Markets are not always stable; this is especially true for those still emerging. NFTs have been around for around a decade, but their rise to popularity came during 2021, when the artist known as Beeple sold his collection of non-fungible tokens for $69 million.

Since then, everybody has dipped their toes at least once in the marketplaces for non-fungible tokens, even celebrities, and more financially-conservative mainstream investors. Many claim that there is something undeniably alluring about the emergence of new markets through technological innovation because they offer so many new opportunities. 

Just because those markets are novel, they offer many exciting opportunities, and some manage to become filthy rich by investing in the right collection at the right time doesn’t mean that the whole market is stable. 

Market stability is ultimately dependent on the behavior of those engaging with the products that are offered in the market places. In recent years the behavior of investors has become riskier and riskier.

Many experts in psychology, particularly those studying people’s behavior in economics, note that platforms for investment have always had a volatile element due to the “animal spirits” of people. This is why housing bubbles exist or why sometimes, like in 2008, massive speculation can turn into a real economic crisis.

Fortunately, the volatile NFT market won’t result in a crash of the world economy, but that doesn’t stop some vulnerable people from being in danger of risking their assets and not receiving the rewards they expect.

Since 2008, there hasn’t been a major economic crisis that has shaken investors’ confidence; many consider this the reason for people’s overconfident and sometimes irresponsible investing behavior. Furthermore, with the rise of cryptocurrencies with massive fluctuations, the culture around investing has shifted around higher risks for potentially higher rewards.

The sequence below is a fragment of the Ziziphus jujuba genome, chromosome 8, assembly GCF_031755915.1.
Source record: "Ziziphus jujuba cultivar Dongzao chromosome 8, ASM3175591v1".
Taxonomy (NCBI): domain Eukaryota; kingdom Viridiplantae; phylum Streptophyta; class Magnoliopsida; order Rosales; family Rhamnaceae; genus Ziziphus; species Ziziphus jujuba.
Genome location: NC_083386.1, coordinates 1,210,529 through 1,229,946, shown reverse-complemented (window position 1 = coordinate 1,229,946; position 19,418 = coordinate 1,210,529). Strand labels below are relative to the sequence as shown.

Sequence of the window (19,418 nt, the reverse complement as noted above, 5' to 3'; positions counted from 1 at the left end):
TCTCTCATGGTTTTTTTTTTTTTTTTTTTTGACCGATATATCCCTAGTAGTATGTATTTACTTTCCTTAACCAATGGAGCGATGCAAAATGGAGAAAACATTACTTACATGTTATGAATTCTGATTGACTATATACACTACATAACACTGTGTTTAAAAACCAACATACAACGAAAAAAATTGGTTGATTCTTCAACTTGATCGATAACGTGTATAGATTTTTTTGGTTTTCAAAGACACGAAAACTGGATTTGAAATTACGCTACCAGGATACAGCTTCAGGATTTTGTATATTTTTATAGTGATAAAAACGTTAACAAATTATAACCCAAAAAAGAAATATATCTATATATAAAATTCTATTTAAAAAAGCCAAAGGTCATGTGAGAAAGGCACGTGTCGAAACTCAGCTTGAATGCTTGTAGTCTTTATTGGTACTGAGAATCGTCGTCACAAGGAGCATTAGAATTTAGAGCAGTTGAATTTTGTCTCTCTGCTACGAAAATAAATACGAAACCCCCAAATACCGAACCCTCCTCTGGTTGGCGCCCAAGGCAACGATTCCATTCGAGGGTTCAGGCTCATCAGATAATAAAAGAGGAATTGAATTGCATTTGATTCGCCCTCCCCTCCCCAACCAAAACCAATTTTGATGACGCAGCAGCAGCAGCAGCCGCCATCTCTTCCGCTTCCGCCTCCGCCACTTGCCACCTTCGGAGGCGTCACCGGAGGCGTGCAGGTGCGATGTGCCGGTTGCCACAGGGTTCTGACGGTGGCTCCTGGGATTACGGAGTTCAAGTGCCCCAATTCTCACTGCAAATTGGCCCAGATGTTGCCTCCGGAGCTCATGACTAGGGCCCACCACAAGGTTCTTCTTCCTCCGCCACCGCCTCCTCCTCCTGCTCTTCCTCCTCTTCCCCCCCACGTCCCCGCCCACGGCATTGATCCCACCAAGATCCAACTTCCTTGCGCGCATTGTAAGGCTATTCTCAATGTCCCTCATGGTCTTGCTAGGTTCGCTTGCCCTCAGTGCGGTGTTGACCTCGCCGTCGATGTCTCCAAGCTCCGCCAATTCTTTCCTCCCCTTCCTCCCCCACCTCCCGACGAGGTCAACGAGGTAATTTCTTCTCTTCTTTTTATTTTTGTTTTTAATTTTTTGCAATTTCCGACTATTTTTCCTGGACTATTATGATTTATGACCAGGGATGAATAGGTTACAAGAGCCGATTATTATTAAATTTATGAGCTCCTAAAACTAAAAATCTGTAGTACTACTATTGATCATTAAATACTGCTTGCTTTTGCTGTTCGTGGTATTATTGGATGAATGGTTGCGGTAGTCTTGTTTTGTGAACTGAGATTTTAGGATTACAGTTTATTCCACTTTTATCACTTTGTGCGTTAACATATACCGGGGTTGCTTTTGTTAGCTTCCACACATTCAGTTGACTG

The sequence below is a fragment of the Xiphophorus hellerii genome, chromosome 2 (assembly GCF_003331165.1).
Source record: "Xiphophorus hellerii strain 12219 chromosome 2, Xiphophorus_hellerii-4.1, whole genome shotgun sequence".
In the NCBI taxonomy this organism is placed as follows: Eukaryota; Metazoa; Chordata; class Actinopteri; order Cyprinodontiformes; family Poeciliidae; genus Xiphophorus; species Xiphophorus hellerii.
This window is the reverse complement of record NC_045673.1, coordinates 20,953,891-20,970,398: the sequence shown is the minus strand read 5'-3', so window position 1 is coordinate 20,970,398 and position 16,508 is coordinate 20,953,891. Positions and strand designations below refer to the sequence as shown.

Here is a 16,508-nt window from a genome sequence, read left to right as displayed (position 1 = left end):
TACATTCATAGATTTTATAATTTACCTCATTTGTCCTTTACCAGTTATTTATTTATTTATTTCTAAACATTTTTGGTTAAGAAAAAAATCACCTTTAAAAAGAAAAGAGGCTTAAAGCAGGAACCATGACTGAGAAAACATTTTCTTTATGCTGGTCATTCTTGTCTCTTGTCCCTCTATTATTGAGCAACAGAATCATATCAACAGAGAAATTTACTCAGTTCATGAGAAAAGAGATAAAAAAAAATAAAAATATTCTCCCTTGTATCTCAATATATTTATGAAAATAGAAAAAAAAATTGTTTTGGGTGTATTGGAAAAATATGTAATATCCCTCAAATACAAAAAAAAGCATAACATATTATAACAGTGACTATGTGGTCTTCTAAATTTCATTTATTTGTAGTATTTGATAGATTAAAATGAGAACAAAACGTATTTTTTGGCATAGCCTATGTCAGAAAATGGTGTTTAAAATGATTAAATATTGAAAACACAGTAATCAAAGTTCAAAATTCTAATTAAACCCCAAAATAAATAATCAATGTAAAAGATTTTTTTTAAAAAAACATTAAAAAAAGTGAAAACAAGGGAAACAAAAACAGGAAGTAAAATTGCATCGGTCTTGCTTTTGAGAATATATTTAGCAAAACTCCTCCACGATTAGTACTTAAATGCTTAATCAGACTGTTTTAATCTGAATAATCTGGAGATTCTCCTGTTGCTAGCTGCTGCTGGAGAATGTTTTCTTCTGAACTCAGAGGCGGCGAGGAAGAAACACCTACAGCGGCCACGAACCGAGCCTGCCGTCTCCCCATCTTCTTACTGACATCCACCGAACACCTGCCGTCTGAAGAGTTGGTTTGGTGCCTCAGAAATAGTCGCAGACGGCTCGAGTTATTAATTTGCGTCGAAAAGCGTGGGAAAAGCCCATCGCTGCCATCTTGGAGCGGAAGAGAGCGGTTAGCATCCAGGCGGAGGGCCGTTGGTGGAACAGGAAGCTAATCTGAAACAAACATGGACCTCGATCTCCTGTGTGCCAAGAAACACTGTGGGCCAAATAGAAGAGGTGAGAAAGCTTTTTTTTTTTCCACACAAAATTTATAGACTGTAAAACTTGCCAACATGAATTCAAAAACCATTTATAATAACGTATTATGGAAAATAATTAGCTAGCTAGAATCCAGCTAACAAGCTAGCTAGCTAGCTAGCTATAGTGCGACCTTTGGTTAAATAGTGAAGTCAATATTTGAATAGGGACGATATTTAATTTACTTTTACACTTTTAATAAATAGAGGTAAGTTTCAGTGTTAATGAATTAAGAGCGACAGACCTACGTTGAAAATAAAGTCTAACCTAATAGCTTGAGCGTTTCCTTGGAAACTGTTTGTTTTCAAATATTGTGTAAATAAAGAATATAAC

All of this could serve to explain why current crypto and NFT marketplaces tend to have many investors willing to make significant risks. Of course, other reasons could explain the volatility in NFT marketplaces in particular.

One of them is the lack of regulation altogether or the insufficient degree of regulation in many non-fungible token marketplaces. Many marketplaces, even the most popular such as OpenSea, have faced backlash because artists and consumers are being robbed and scammed by illicit schemes, or prices fluctuate widely due to wash trading. 

The owners of those marketplaces are not perfectly rational observes who can always assess the damage that is being done, so the process of change can sometimes be slow. Sometimes they don’t have the motivation to regulate because even if the lack of regulation allows some to suffer, creating NFTs and trading is much more accessible, which boosts the overall revenue of the platforms. 

One final reason why NFT marketplaces may be highly volatile has to do with the way many collections are prematurely launched without being finished. This means that every week you have non-fungible tokens that get hyped up, see massive spikes in the price but sometimes don’t meet the expectations of artists and investors, which means an equally colossal dip in the prices happens.